For the past 6 months, I’ve had a super sweet brown tabby male cat come to my door for affection, a little conversation through the screen with my interested cats, and some treats. I have learned that his name is Eddie and rumor had it that he belonged to a family a few doors down. So I left them a few notes asking them to please keep their kitty indoors because there is a feral cat in the neighborhood who has staked his claim (which I support) and he attacks Eddie over territory disputes. I also noticed a month ago that we have foxes taking up residency in the woods behind my house. So I am afraid for Eddie’s safety.
My notes did not receive a response. So in speaking with a few neighbors, they told me that Eddie appears to be living outside 24/7 and that at least one of the family members from Eddie’s “home” has spoken negatively about Eddie and could care less about his safety. So it was unclear whether Eddie was “owned” or abandoned. So earlier this week, when Eddie was on my porch again begging for some love, I decided to help him. After all, he was an outdoor cat without a collar or any identification and, legally speaking, appeared to be an abandoned stray cat. Or was he?
I took him to a veterinary clinic that my cat orphanage goes to and I asked them to first scan Eddie for a microchip. I crossed my fingers in hopes that he did not have one because then my cat orphanage would hold him for the required time period and then rehome him. I was heart broken when a microchip was located. Being an attorney, I followed the law and I called the microchip company and then called the owner. When 24 hours went by without a return phone call, I was hopeful that they had decided they did not want Eddie. But then I received a fateful call that they wanted him back.
So what do you do in that instance? Do you bite your tongue and politely return a cat that they treat like a toss away piece of garbage? Do you tell them what you really think about the situation? Do you educate? Do you put the cat in a witness protection program and not return their calls?
My approach was to be polite and educate. I explained to the lady in the household that neighbors love Eddie because he’s so friendly, but we are greatly worried about his safety. I shared with her that I had broken up two fights between Eddie and the resident feral cat in the past week and that it was only a matter of time before Eddie had an unpleasant encounter with the foxes. I explained that it’s not safe (in this area) for Eddie to be roaming outside. Initially she was pleasant and sounded as if she really loved Eddie. But when I asked her why she let him roam (in violation of our neighborhood bylaws), she became abrupt and said “he loves to go outside.” I really wanted to reply back “well, some people love to smoke cigarettes, but it doesn’t mean that it’s safe.” But I held my tongue and shared with her that we are concerned about Eddie and it would be best if she kept him indoors. I explained that most people would not follow the law, would ignore the microchip, and would either take him to a shelter where he could be euthanized, or would keep him. I also offered for my cat orphanage to take Eddie should she not want him.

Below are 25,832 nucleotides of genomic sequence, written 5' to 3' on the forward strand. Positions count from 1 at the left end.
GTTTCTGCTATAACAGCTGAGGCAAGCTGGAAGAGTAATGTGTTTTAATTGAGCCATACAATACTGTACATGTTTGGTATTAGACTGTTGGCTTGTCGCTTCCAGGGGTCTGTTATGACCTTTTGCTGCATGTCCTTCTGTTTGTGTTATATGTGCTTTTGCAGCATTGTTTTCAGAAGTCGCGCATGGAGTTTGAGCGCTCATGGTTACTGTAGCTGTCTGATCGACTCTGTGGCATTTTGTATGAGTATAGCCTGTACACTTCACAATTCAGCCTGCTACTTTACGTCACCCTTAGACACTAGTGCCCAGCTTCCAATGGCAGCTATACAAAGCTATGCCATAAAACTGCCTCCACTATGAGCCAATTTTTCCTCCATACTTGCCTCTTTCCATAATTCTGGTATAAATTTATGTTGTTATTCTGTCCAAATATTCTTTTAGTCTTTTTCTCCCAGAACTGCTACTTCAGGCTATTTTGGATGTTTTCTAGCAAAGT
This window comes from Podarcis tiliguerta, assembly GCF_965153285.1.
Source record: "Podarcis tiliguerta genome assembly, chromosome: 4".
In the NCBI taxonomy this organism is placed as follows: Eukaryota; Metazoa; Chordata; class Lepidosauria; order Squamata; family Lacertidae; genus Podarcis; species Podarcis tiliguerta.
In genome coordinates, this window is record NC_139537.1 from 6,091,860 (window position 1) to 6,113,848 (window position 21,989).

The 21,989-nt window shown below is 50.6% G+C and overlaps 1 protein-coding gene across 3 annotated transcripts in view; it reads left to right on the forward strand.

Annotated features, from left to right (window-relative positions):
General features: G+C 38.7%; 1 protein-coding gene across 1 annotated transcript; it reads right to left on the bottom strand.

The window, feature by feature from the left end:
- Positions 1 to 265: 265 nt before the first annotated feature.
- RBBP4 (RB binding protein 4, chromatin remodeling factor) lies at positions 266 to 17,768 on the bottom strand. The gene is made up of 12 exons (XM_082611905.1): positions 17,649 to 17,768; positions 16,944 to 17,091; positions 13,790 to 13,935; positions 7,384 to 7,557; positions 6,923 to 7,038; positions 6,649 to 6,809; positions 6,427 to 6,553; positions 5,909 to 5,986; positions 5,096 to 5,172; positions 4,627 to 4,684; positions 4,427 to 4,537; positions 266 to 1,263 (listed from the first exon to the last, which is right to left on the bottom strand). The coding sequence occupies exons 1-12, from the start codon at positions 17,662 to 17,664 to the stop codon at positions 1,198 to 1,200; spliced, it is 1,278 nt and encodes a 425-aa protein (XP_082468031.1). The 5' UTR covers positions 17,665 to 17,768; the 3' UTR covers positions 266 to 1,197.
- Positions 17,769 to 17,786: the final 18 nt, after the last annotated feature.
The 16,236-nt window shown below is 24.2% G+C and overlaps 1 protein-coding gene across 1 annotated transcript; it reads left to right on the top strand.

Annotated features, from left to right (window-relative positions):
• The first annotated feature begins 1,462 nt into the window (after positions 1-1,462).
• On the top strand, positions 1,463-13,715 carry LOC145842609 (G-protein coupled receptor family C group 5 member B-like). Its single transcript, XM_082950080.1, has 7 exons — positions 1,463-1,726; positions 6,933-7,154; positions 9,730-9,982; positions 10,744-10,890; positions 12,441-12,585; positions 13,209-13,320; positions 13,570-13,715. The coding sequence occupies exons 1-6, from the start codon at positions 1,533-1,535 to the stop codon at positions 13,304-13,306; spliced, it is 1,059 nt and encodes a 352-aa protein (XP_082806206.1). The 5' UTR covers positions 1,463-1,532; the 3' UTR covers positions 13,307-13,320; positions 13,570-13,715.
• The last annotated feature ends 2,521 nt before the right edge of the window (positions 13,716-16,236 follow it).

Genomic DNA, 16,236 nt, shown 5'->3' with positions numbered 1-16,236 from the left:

And that was the end of the call after I gave her instructions on how to retrieve Eddie at the veterinary clinic. It’s been 3 days and I have not seen Eddie outside, so I hope my message was received. Even though I am an attorney, the animal protectionist in me wanted to not return Eddie and keep him safe. But then it reminded me of a situation a year ago where one of my beloved St. Croix rescue kitties escaped her home and was found by a volunteer of another cat rescue group (a group that hates my cat orphanage and would go to great lengths to harm us). And sure enough, they refused to return the cat named Smiley despite intervention by our local animal control. So my anger and sadness over Smiley brought me back to not wanting anyone else to go through that situation. If this happened to one of my cats (who are microchipped), I would hope that someone would follow the law and contact me. Legally, Eddie had a family and it is not for me to judge how they care for him so long as they are following the law.
So I hope that Eddie stays safe. I would love to hear from you as to what you would do in this instance. Would you follow law or would you ignore the microchip rehome the cat?
Allie Phillips is a nationally-recognized author, attorney and animal advocate. As a prosecuting attorney volunteering in her local animal control shelter, she exposed the barbaric practice of pound seizure and has gone on to eliminate the practice in numerous shelters. That started her path as a strong, effective and respected animal advocate. Allie has been a federal and state animal protection lobbyist and nationally trains criminal justice professionals on animal protection and prosecution issues. She has written the award-winning and only book on pound seizure: How Shelter Pets are Brokered for Experimentation: Understanding Pound Seizure and the go-to guide on getting involved to help animals: Defending the Defenseless: A Guide to Protecting and Advocating for Pets.
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